President Bush told Congress in his annual State of the Union address that the objective in Iraq this year is to sustain and build upon the gains that were made in 2007.
He said a transition will be made to shift from leading operations to partnering with Iraqi forces and ultimately to assuming a protective overwatch role.
To that end, Mr. Bush said one Army brigade combat team and one Marine Expeditionary Unit have already returned to the U.S. and they will not be replaced.
He said four additional brigades and two Marine battalions will follow suit in the coming months.
In total, this means more than 20,000 troops will be back in the U.S. by the middle of the year.
He said any other withdrawals will depend on conditions on the ground in Iraq.
The president said Sunnis, Shi'ites, and Kurds are working together at the local level to reclaim their communities. He stressed that progress in the provinces must be matched by political progress in Baghdad.
Mr. Bush said after decades of dictatorship and sectarian violence, reconciliation is taking place in Iraq. He added that the Iraqi people are taking control of their future.
Mr. Bush said enemies in Iraq have been hit hard, but they are not yet defeated.
He emphasized that tough fighting remains.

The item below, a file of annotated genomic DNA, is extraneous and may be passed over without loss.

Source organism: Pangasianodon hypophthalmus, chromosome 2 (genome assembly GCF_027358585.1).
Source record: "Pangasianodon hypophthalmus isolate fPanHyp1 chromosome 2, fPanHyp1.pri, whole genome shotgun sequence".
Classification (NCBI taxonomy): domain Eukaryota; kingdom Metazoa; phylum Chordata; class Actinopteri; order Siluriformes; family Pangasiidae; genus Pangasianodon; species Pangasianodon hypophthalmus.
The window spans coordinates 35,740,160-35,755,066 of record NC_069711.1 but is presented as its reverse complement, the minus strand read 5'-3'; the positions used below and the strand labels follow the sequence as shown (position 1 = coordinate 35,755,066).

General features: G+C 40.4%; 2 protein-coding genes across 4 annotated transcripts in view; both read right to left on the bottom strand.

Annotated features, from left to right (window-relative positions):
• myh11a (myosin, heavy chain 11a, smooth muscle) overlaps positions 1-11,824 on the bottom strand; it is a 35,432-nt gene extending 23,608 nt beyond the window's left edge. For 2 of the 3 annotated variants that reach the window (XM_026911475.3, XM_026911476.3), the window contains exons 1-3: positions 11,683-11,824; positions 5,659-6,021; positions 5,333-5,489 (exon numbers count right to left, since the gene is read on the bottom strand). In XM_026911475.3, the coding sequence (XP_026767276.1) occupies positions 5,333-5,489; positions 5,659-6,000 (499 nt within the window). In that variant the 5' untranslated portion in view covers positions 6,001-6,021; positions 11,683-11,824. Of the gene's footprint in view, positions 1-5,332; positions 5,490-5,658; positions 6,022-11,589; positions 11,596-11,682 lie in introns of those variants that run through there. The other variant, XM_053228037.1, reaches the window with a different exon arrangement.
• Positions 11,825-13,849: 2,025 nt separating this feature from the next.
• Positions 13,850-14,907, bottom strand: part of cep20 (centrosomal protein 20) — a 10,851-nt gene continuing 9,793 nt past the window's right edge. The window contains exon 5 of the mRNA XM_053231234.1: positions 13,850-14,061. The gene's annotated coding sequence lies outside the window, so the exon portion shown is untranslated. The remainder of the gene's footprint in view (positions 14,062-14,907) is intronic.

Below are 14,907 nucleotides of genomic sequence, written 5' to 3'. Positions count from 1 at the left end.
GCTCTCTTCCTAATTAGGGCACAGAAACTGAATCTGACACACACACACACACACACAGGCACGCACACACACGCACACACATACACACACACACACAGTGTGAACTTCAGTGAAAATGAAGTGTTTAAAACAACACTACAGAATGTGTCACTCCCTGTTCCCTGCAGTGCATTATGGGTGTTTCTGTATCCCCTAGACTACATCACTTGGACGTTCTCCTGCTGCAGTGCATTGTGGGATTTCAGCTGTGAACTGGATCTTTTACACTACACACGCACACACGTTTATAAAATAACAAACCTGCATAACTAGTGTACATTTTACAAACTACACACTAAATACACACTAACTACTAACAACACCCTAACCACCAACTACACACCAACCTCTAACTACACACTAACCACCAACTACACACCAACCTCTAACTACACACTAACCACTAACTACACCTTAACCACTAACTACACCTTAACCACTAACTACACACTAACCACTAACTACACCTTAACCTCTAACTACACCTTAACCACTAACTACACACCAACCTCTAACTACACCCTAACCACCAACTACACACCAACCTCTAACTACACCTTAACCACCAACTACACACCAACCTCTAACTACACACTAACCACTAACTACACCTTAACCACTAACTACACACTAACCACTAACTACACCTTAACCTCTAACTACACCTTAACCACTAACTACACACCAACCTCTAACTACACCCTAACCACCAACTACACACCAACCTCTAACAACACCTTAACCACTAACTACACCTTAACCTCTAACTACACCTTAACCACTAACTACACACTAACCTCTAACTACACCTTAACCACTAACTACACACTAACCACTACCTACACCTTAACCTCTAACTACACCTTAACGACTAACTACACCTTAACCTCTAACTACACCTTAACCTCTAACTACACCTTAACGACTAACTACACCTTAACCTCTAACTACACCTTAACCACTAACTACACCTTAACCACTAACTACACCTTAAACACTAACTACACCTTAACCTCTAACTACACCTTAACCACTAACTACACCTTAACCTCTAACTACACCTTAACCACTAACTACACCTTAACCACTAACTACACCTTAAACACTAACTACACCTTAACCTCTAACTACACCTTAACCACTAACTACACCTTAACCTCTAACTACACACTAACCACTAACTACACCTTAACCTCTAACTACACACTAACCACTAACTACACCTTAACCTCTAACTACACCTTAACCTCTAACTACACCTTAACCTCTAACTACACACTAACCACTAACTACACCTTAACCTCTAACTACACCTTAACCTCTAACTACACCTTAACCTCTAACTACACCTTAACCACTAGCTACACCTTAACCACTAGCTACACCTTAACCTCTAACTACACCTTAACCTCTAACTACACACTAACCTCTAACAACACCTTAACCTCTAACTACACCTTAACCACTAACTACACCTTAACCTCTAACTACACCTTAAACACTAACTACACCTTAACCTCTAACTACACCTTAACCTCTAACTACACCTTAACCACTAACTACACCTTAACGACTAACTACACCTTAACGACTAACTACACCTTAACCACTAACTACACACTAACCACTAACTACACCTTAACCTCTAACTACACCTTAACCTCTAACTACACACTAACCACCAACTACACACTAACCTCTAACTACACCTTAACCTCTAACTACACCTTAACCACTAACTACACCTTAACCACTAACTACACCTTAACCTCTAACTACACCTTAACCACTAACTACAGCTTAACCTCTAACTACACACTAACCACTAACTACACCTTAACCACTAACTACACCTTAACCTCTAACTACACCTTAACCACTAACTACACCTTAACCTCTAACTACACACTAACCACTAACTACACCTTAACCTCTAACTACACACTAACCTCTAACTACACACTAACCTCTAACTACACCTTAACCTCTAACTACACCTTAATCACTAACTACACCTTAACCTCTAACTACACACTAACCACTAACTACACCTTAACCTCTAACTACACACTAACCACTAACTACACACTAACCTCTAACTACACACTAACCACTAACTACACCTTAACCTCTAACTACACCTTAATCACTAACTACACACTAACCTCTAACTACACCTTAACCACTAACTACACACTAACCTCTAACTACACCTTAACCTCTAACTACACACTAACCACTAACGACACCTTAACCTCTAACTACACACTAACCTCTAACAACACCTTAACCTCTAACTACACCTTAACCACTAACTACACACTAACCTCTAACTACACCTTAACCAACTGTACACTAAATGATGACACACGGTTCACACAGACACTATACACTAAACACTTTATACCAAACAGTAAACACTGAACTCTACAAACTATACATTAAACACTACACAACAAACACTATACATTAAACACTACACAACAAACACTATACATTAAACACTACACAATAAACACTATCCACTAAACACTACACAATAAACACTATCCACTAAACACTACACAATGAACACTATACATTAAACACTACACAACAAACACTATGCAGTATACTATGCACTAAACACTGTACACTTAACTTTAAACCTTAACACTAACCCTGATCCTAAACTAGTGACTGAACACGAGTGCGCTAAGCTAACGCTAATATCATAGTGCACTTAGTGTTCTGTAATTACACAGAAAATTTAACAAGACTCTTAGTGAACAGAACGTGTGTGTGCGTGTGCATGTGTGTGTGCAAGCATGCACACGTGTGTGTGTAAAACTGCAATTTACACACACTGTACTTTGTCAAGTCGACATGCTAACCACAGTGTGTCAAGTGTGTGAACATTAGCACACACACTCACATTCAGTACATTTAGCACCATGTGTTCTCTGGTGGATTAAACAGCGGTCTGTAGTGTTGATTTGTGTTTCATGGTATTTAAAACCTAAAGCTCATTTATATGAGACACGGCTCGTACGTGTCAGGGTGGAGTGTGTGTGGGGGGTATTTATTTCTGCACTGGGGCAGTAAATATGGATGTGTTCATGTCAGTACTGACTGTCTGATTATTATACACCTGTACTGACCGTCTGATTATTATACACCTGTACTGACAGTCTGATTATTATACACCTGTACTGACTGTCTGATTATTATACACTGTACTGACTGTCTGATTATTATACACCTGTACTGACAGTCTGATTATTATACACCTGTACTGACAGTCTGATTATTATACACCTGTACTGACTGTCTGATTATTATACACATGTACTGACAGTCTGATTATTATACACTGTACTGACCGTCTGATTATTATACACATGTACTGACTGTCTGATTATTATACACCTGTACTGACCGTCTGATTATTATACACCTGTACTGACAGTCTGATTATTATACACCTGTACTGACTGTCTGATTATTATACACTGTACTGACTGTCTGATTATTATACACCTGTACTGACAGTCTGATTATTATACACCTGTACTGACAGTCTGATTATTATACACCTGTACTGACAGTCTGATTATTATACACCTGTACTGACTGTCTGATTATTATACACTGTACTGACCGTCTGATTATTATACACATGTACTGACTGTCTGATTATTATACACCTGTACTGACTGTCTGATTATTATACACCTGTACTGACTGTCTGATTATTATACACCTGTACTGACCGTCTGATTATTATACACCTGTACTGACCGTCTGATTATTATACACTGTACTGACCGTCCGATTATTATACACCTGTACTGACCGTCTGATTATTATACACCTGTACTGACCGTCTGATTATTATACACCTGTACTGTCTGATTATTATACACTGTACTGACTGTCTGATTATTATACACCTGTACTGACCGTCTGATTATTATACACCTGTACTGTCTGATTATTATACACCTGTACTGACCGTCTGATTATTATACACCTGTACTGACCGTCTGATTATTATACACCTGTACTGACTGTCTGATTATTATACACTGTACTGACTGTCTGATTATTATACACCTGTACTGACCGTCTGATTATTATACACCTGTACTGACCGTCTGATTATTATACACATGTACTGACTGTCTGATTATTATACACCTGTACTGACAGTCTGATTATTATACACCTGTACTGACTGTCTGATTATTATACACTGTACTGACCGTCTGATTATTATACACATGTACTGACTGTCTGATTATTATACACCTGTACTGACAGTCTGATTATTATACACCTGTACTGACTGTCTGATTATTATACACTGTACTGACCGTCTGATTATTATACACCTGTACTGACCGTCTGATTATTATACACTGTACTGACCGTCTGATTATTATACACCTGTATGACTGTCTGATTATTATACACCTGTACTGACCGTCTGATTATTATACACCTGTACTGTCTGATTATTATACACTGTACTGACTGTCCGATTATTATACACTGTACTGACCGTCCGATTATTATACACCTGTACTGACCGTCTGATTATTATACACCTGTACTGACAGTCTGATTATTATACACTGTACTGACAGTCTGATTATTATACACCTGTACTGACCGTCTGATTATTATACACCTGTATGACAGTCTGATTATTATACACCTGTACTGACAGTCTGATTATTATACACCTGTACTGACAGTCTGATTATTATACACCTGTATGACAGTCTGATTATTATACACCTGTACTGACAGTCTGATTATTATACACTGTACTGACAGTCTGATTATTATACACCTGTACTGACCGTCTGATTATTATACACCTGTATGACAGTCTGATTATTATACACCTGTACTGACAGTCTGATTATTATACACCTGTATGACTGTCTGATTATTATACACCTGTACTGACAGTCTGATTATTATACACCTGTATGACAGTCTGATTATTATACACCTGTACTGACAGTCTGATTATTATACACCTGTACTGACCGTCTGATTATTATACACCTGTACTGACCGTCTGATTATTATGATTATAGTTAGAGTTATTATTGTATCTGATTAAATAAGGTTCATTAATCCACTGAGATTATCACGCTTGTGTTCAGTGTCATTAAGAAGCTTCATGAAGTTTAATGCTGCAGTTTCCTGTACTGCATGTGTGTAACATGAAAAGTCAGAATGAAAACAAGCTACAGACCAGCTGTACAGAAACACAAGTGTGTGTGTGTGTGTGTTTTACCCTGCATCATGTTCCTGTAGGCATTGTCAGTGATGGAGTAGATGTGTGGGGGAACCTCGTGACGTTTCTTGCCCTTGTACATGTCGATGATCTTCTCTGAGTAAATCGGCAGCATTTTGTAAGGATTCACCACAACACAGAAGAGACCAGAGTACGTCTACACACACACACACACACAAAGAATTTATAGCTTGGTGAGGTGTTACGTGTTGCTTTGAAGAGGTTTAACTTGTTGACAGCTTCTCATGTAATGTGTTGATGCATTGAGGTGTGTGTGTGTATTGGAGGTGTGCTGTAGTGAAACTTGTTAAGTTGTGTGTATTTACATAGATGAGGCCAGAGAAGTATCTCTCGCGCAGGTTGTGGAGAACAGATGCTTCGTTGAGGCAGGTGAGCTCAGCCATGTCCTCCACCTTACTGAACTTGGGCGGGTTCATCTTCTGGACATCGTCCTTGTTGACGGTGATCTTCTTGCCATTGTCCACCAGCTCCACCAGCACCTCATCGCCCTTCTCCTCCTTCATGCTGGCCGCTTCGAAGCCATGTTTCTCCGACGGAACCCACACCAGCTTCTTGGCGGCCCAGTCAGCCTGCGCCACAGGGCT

Mr. Bush said failure in Iraq would embolden extremists, strengthen Iran, and give terrorists a base from which to launch new attack.
He stressed that the U.S. will not rest until the enemy is defeated.
Mr. Bush said the U.S is standing against the forces of extremism in Israel and the Palestinian territories. He stressed the time has come for Israel and a democratic Palestine to exist side-by-side in peace.
In the address, President Bush said the addition of U.S. forces in Iraq brought about dramatic improvements in security.
The president said al-Qaida is on the run in Iraq and vowed to defeat the terrorist organization.
Mr. Bush cautioned that there will be tough fighting ahead. The president said U.S. forces are shifting from leading operations to partnering with Iraqi forces.
Mr. Bush also sent referred to Iran. To the people of Iran, the president said the U.S. looks forward to the day citizens of Iran are free. Mr. Bush sent a separate message to Iran's government, calling on it to verifiably suspend nuclear enrichment so that negotiations can begin.
He also called on Iran to stop oppressing its citizens and to stop supporting terrorism abroad.
President Bush has called on Congress to pass as soon as possible a recently announced economic stimulus plan to help the U.S. economy.
He described the legislation as a "good agreement" that will keep the economy growing and Americans working.
President Bush said people must be trusted with their own money and they must be trusted to grow the economy.
Mr. Bush said the economy is undergoing a period of uncertainty.
He sai he knows there is concern about the economic future, but he assured Americans that they can be confident about economic growth in the long run.
He said the United States has added jobs for a record 52 straight months, but said jobs are now growing at a slower pace.
He said wages are up, but so are prices for food and gas. He says exports are rising, but the housing market has declined.
He also called on Congress to make tax relief permanent.
President Bush said a future of energy security is dependent upon the creative genius of American researchers and entrepreneurs. He said they must be trusted to pioneer a new generation of clean energy technology.